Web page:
I was diagnosed with juvenile rheumatoid arthritis (JRA) when I was two years old. That’s what it was called at the time; now, it’s juvenile idiopathic arthritis (JIA), as in juvenile we-have-no-fucking-idea-where-this-comes-from-or-why-you-have-it arthritis. I like the old name better.
We were living in Denver, Colorado, which is where I was born. My mother and father were still married to each other. I was still an only child. I was two and limping, my little right knee red and swollen. My parents took me to a family doctor, who made the diagnosis and prescribed baby aspirin. The things they read about JRA were terrifying; my mother worried I “would end up in a wheelchair or worse.”
When I was growing up, not a lot was known about juvenile arthritis, and treatment options were much more limited than they are today (though there was more aggressive treatment than baby aspirin to be sure). And my parents being my parents didn’t take me to see a rheumatologist until I was 13, at which point many of my bones–including my cervical spine, hands, and elbows–had already fused. It’s the kind of damage that has the potential to be prevented but can’t be reversed. It’s why I can’t make a fist, why I can’t fully bend or unbend my wrists, why I can’t lift my head to look up at the stars.
From the time I finally started seeing a rheumatologist until just about a year ago, my RA treatment was pretty much the same, and–in my mind–it was about maintenance, also known as “under control.” Because so much permanent damage was already done and my inflammation markers were steadily normal, I didn’t understand the value of more aggressive treatment that felt unnecessarily risky. Still, it would come up every year or so–why not try this (it’s the gold standard!), why not give this a shot (literally)? And my answer was always, I’m not in pain (true), my numbers are good (also true), I’m not losing more mobility (not 100% true–I realize now there were incremental losses in those 30+ years), what would be the point?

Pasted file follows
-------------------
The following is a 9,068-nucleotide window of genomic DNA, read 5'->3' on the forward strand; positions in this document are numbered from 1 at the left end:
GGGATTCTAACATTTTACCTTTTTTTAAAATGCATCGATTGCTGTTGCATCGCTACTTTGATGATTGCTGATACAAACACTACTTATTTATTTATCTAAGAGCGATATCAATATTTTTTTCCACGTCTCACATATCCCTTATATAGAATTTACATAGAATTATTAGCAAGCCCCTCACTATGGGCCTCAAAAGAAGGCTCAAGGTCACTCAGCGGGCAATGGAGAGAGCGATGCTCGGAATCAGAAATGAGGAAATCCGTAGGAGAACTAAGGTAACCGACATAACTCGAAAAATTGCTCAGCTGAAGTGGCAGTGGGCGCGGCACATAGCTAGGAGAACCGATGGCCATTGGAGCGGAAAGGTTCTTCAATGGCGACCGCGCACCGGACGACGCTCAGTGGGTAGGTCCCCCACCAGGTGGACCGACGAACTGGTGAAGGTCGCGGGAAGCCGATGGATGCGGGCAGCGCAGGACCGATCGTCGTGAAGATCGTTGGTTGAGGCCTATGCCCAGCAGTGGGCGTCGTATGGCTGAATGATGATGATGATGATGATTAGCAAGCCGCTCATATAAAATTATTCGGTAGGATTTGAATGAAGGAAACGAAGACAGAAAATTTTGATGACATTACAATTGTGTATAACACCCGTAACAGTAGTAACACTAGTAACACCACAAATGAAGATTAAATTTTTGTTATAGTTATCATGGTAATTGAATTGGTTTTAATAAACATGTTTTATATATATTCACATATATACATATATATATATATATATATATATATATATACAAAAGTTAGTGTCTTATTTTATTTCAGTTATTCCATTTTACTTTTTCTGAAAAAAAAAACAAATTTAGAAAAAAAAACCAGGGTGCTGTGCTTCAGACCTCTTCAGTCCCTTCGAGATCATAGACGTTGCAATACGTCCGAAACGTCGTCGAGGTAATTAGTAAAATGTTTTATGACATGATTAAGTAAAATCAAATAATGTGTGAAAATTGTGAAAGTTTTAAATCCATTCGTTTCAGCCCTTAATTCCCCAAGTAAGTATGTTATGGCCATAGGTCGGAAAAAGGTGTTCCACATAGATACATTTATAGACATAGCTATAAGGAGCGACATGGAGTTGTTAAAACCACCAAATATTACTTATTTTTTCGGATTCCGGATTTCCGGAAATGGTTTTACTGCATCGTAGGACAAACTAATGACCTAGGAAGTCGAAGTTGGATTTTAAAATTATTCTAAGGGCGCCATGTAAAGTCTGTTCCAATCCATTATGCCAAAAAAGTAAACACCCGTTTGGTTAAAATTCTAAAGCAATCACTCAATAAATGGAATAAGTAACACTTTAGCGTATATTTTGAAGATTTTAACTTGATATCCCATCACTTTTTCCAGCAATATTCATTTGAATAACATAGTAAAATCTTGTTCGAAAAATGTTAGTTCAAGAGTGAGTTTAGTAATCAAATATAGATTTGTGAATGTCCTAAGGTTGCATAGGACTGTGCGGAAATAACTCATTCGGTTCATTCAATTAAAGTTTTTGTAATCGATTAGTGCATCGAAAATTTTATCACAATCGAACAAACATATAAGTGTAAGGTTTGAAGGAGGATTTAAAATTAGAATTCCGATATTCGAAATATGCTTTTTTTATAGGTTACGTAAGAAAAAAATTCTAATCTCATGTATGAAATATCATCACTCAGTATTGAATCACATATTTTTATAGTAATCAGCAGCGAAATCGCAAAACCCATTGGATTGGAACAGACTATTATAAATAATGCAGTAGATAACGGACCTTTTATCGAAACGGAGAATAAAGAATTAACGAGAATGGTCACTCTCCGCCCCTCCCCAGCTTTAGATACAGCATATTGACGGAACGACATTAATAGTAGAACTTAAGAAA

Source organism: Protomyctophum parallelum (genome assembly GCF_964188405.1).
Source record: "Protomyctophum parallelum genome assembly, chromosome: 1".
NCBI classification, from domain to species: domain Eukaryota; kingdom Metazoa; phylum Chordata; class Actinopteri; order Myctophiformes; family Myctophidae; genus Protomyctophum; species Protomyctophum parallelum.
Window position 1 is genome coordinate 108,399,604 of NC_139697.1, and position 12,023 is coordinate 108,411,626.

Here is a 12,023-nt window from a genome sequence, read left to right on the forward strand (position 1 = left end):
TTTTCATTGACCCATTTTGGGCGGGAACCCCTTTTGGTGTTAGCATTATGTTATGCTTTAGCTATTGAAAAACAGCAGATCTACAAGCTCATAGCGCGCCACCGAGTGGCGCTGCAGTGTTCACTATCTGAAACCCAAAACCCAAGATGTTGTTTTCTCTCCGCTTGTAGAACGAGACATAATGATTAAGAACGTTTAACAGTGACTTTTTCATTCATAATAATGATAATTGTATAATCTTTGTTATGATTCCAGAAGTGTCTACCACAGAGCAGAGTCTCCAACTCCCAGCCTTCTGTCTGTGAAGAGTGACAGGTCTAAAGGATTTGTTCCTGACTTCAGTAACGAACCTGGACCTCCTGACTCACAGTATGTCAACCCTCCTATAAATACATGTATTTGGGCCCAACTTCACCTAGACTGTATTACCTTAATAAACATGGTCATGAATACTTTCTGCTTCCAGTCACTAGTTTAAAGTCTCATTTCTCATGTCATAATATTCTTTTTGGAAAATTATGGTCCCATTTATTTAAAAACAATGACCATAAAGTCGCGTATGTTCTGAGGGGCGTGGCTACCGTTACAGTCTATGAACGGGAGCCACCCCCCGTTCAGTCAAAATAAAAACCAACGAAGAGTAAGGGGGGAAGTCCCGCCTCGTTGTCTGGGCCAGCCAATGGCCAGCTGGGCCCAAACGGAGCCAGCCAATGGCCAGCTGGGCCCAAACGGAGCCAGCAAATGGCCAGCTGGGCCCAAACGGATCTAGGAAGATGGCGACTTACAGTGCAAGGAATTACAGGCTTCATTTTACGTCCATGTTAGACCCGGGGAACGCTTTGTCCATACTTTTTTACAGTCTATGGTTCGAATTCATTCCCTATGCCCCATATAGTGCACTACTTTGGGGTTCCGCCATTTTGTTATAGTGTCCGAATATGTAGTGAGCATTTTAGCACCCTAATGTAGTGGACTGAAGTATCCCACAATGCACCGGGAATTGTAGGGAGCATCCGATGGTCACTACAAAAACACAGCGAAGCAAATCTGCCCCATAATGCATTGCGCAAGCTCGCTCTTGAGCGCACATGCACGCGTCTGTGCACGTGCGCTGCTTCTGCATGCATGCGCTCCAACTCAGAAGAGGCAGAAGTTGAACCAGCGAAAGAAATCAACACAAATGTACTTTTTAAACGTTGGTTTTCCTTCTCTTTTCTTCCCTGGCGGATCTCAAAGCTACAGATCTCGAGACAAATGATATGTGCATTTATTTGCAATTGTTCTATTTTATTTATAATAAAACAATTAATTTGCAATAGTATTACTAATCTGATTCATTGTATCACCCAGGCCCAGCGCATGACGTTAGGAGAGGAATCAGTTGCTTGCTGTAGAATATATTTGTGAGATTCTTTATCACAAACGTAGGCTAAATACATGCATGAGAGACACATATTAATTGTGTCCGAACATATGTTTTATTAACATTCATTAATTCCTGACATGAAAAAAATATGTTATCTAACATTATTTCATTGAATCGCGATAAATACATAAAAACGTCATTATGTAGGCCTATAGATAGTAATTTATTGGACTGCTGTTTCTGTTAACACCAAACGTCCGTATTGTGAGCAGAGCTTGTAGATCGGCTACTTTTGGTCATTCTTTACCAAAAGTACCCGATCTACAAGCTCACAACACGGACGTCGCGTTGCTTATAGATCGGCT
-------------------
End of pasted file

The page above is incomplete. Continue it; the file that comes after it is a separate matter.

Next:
Slow forward to September 2020 and my annual physical after a two-week vacation in the Finger Lakes (lesbian pun accepted). I’d been feeling some joint tenderness and stiffness, which was unusual, but I figured it was from swimming every day after five months of being super sedentary. It wasn’t. For the first time in over 20 years, my inflammation numbers were high, and not just a little high. They were active-disease high, elevated-cardiac-risk high, higher-risk-of-COVID-complications high. My arthritis was not under control.
My wife and I tried at first to chalk it up to post-vacation bloodwork timing. Two solid weeks of vacation-level alcohol and cheese consumption could make anyone’s numbers go up, right? But I knew that really couldn’t account for how high the numbers were, and it didn’t.